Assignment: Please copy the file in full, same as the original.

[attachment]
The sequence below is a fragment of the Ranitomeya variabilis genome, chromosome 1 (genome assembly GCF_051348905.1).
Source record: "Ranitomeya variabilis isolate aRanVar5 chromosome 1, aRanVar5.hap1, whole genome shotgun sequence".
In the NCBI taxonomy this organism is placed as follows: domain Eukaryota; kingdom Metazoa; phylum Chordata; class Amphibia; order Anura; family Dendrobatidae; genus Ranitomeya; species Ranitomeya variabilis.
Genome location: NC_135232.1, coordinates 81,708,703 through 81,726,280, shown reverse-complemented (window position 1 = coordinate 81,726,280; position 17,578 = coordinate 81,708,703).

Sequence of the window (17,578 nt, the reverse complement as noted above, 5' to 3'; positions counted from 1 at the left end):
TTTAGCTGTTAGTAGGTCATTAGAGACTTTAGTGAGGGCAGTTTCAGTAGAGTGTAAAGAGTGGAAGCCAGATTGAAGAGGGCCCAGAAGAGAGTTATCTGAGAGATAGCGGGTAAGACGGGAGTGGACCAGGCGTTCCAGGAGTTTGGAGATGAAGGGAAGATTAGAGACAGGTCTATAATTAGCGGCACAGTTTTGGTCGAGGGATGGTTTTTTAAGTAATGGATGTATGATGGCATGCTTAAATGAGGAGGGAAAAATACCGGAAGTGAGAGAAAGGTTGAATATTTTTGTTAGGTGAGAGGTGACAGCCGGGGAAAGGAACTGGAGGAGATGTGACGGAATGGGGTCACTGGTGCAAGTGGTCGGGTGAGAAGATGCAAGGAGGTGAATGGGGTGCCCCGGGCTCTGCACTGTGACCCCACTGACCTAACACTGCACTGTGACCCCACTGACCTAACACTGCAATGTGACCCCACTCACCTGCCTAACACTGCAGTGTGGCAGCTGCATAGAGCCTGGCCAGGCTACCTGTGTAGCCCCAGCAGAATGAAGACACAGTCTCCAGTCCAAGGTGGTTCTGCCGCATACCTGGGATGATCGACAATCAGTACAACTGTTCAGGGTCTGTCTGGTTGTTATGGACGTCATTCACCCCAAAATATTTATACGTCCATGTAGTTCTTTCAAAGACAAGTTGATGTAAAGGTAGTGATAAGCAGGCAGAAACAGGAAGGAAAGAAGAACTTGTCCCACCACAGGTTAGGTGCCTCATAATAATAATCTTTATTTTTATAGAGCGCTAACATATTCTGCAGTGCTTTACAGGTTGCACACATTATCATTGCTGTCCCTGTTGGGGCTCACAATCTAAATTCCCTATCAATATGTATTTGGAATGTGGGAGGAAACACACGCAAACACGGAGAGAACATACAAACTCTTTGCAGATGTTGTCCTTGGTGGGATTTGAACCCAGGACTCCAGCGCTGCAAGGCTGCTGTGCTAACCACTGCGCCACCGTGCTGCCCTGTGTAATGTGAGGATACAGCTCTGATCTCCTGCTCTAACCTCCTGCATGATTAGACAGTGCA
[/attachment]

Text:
The sequence below is a fragment of the Ranitomeya variabilis genome, chromosome 1 (genome assembly GCF_051348905.1).
Source record: "Ranitomeya variabilis isolate aRanVar5 chromosome 1, aRanVar5.hap1, whole genome shotgun sequence".
In the NCBI taxonomy this organism is placed as follows: domain Eukaryota; kingdom Metazoa; phylum Chordata; class Amphibia; order Anura; family Dendrobatidae; genus Ranitomeya; species Ranitomeya variabilis.
Genome location: NC_135232.1, coordinates 81,708,703 through 81,726,280, shown reverse-complemented (window position 1 = coordinate 81,726,280; position 17,578 = coordinate 81,708,703).

Sequence of the window (17,578 nt, the reverse complement as noted above, 5' to 3'; positions counted from 1 at the left end):
TTTAGCTGTTAGTAGGTCATTAGAGACTTTAGTGAGGGCAGTTTCAGTAGAGTGTAAAGAGTGGAAGCCAGATTGAAGAGGGCCCAGAAGAGAGTTATCTGAGAGATAGCGGGTAAGACGGGAGTGGACCAGGCGTTCCAGGAGTTTGGAGATGAAGGGAAGATTAGAGACAGGTCTATAATTAGCGGCACAGTTTTGGTCGAGGGATGGTTTTTTAAGTAATGGATGTATGATGGCATGCTTAAATGAGGAGGGAAAAATACCGGAAGTGAGAGAAAGGTTGAATATTTTTGTTAGGTGAGAGGTGACAGCCGGGGAAAGGAACTGGAGGAGATGTGACGGAATGGGGTCACTGGTGCAAGTGGTCGGGTGAGAAGATGCAAGGAGGTGAATGGGGTGCCCCGGGCTCTGCACTGTGACCCCACTGACCTAACACTGCACTGTGACCCCACTGACCTAACACTGCAATGTGACCCCACTCACCTGCCTAACACTGCAGTGTGGCAGCTGCATAGAGCCTGGCCAGGCTACCTGTGTAGCCCCAGCAGAATGAAGACACAGTCTCCAGTCCAAGGTGGTTCTGCCGCATACCTGGGATGATCGACAATCAGTACAACTGTTCAGGGTCTGTCTGGTTGTTATGGACGTCATTCACCCCAAAATATTTATACGTCCATGTAGTTCTTTCAAAGACAAGTTGATGTAAAGGTAGTGATAAGCAGGCAGAAACAGGAAGGAAAGAAGAACTTGTCCCACCACAGGTTAGGTGCCTCATAATAATAATCTTTATTTTTATAGAGCGCTAACATATTCTGCAGTGCTTTACAGGTTGCACACATTATCATTGCTGTCCCTGTTGGGGCTCACAATCTAAATTCCCTATCAATATGTATTTGGAATGTGGGAGGAAACACACGCAAACACGGAGAGAACATACAAACTCTTTGCAGATGTTGTCCTTGGTGGGATTTGAACCCAGGACTCCAGCGCTGCAAGGCTGCTGTGCTAACCACTGCGCCACCGTGCTGCCCTGTGTAATGTGAGGATACAGCTCTGATCTCCTGCTCTAACCTCCTGCATGATTAGACAGTGCA